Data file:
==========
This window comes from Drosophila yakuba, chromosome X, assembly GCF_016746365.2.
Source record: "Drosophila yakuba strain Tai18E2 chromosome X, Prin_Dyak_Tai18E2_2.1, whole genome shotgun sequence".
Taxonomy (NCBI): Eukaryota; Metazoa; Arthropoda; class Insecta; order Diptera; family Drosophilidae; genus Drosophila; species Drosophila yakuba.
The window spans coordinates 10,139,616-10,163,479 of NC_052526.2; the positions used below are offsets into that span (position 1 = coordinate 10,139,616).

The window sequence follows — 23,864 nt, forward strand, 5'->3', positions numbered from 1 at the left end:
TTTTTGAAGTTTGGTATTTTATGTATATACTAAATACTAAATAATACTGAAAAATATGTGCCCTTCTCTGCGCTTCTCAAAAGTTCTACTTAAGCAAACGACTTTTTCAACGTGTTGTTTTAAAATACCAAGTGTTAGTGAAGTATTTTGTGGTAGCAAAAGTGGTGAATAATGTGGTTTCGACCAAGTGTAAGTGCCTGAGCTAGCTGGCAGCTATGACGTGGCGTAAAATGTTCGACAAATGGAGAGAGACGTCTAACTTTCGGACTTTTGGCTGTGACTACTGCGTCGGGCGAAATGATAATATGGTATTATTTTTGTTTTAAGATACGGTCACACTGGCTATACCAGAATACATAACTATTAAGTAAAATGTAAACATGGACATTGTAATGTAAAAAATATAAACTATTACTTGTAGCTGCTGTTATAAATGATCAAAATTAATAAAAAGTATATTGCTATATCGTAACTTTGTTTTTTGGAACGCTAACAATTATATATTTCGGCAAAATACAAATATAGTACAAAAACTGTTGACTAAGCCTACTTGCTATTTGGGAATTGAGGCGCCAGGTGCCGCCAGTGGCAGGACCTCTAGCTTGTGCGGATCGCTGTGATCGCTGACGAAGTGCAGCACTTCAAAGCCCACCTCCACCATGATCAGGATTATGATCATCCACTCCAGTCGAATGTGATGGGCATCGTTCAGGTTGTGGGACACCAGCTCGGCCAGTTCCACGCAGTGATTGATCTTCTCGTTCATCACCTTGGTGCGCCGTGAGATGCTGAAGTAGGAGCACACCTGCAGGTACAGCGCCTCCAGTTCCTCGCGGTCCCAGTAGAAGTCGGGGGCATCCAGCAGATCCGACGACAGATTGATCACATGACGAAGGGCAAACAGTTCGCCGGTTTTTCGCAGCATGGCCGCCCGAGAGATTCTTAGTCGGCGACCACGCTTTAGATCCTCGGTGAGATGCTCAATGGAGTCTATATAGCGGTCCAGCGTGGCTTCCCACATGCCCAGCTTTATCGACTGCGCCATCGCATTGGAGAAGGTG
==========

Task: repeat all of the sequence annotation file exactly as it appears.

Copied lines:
This window comes from Drosophila yakuba, chromosome X, assembly GCF_016746365.2.
Source record: "Drosophila yakuba strain Tai18E2 chromosome X, Prin_Dyak_Tai18E2_2.1, whole genome shotgun sequence".
Taxonomy (NCBI): Eukaryota; Metazoa; Arthropoda; class Insecta; order Diptera; family Drosophilidae; genus Drosophila; species Drosophila yakuba.
The window spans coordinates 10,139,616-10,163,479 of NC_052526.2; the positions used below are offsets into that span (position 1 = coordinate 10,139,616).

The window sequence follows — 23,864 nt, forward strand, 5'->3', positions numbered from 1 at the left end:
TTTTTGAAGTTTGGTATTTTATGTATATACTAAATACTAAATAATACTGAAAAATATGTGCCCTTCTCTGCGCTTCTCAAAAGTTCTACTTAAGCAAACGACTTTTTCAACGTGTTGTTTTAAAATACCAAGTGTTAGTGAAGTATTTTGTGGTAGCAAAAGTGGTGAATAATGTGGTTTCGACCAAGTGTAAGTGCCTGAGCTAGCTGGCAGCTATGACGTGGCGTAAAATGTTCGACAAATGGAGAGAGACGTCTAACTTTCGGACTTTTGGCTGTGACTACTGCGTCGGGCGAAATGATAATATGGTATTATTTTTGTTTTAAGATACGGTCACACTGGCTATACCAGAATACATAACTATTAAGTAAAATGTAAACATGGACATTGTAATGTAAAAAATATAAACTATTACTTGTAGCTGCTGTTATAAATGATCAAAATTAATAAAAAGTATATTGCTATATCGTAACTTTGTTTTTTGGAACGCTAACAATTATATATTTCGGCAAAATACAAATATAGTACAAAAACTGTTGACTAAGCCTACTTGCTATTTGGGAATTGAGGCGCCAGGTGCCGCCAGTGGCAGGACCTCTAGCTTGTGCGGATCGCTGTGATCGCTGACGAAGTGCAGCACTTCAAAGCCCACCTCCACCATGATCAGGATTATGATCATCCACTCCAGTCGAATGTGATGGGCATCGTTCAGGTTGTGGGACACCAGCTCGGCCAGTTCCACGCAGTGATTGATCTTCTCGTTCATCACCTTGGTGCGCCGTGAGATGCTGAAGTAGGAGCACACCTGCAGGTACAGCGCCTCCAGTTCCTCGCGGTCCCAGTAGAAGTCGGGGGCATCCAGCAGATCCGACGACAGATTGATCACATGACGAAGGGCAAACAGTTCGCCGGTTTTTCGCAGCATGGCCGCCCGAGAGATTCTTAGTCGGCGACCACGCTTTAGATCCTCGGTGAGATGCTCAATGGAGTCTATATAGCGGTCCAGCGTGGCTTCCCACATGCCCAGCTTTATCGACTGCGCCATCGCATTGGAGAAGGTG